A urinary tract infection is cause by bacteria in the bladder. Kidney stones are caused by deposits of waste material in the kidneys. Both conditions are extremely painful and sometimes do not respond to conventional treatment; however, certain herbal teas relieve pain, resolve an infection and can help you pass a kidney stone. Herbs can cause side effects and interfere with medications, so consult your natural health practitioner before treating urinary tract infections with unfamiliar herbs.
Green tea may prevent bladder cancer in both men and women, according to the University of Maryland Medical Center (UMMC). Several studies have confirmed the relationship between drinking green tea and preventing bladder cancer in both sexes. Green tea acts as an astringent, stimulant and diuretic. It is high in antioxidants that help to remove free radicals, which may contribute to cancer growth. Green tea is ordinarily caffeinated and may cause jitters, irritability and insomnia. If caffeine bothers you, purchase the decaf version. Both caffeinated and decaffeainated supplements are available. Standardized liquid extracts are preferable because it is easier to measure accurately the exact amount to obtain between 50 to 150 mg of polyphenols per cup, says UMMC. Do not drink green tea for kidney disease without first consulting your practitioner.
Creosote Bush, Chaparral
In Mexico, Creosote bush or Chaparral is traditionally made into a medicinal tea for use in dissolving kidney and gallstones, according to the Herbal Safety website provided by the University of Texas Cooperative Pharmacy Program. Little scientific research is available; however, years of clinical and anecdotal evidence suggests the herb is highly effective for this purpose. It is a bitter herb and the tea has a strong, bitter taste, which limits is use over long periods. The tea is made by placing the leaves and twigs in boiling water for a few seconds and not more than 1 minute. Remove the herbs and allow the tea to cool. Sweeten with honey. Supplements have been made using Creosote bush, but they are not well tested and not recommended due to their being far more potent than the tea is, and possibly dangerous. The supplements have been banned by the FDA in the US. Creosote bush may cause liver and kidney damage when used in too concentrated a dose or for too long a period. Do not use this herb unless under the supervision of your health practitioner.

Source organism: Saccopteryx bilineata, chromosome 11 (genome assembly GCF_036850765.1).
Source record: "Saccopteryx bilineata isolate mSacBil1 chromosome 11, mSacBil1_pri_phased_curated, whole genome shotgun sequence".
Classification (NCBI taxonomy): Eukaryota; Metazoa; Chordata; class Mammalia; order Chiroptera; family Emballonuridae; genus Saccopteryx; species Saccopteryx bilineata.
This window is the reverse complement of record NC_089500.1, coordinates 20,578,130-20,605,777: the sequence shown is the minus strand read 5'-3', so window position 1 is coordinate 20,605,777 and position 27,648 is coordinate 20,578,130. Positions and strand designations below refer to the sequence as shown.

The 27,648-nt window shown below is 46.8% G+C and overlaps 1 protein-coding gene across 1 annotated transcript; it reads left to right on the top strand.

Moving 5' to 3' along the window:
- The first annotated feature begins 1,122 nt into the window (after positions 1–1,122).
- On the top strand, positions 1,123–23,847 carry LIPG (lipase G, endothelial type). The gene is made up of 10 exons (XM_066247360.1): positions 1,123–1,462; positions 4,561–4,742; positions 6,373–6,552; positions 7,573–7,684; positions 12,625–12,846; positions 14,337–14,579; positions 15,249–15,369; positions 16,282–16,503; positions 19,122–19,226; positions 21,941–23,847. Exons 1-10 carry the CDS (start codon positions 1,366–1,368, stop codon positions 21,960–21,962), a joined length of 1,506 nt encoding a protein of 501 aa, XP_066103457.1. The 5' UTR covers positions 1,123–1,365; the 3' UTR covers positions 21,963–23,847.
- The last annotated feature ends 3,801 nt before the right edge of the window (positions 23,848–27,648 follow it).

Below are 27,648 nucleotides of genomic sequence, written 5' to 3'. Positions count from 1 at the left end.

Buchu is an herb containing a volatile oil that has antibacterial properties; and is used to relieve inflammation from urinary tract infections, treat kidney disease, cystitis, urethritis and as a diuretic. Buchu is derived from the leaves of three separate plants and is made into a tea. Drinking herbal buchu tea helps increase the volume of urine and exposes the bladder and kidneys to the bacterial-killing compounds causing infections. Buchu should not be used by pregnant or nursing women. It may cause kidney irritation when doses are too high.
Marshmallow is an herb whose properties benefit the urinary tract as well as the respiratory and digestive tracts. Some of the active compounds in marshmallow are volatile oils, tannins, mucilage, asparagines, flavonoids and quercetins. These chemical compounds have medicinal qualities that contribute to marshmallow’s efficacy in treating urethritis, flushing kidney stones and coating the lining of the urinary tract with mucilage, a thin film of mucus that protects delicate mucous membranes. There are no recorded side effects and marshmallow tea is considered safe when used according to directions.
Herbal Safety: Creosote Bush , Chaparral
University of Maryland Medical Center: Green Tea
University of Maryland Medical Center: Urinary Tract Infection in Women
“Encyclopedia of Herbal Medicine: The Definitive Home Reference Guide to 550 Key Herbs with all their Uses as Remedies for Common Ailments”; Andrew Chevallier; 2000
“Helio Acupuncture Book, Chinese Herbal Medicine: Materia Medica”; Dan Bensky and Andrew Gamble; 2003
“Prescription for Herbal Healing: An Easy-to-Use A-Z Reference to Hundreds of Common Disorders and Their Herbal Remedies”; Phyllis A. Balch; 2002
Permission is granted to copy the title and first one hundred words with the provision that the author's name be included and a link to the original article be added.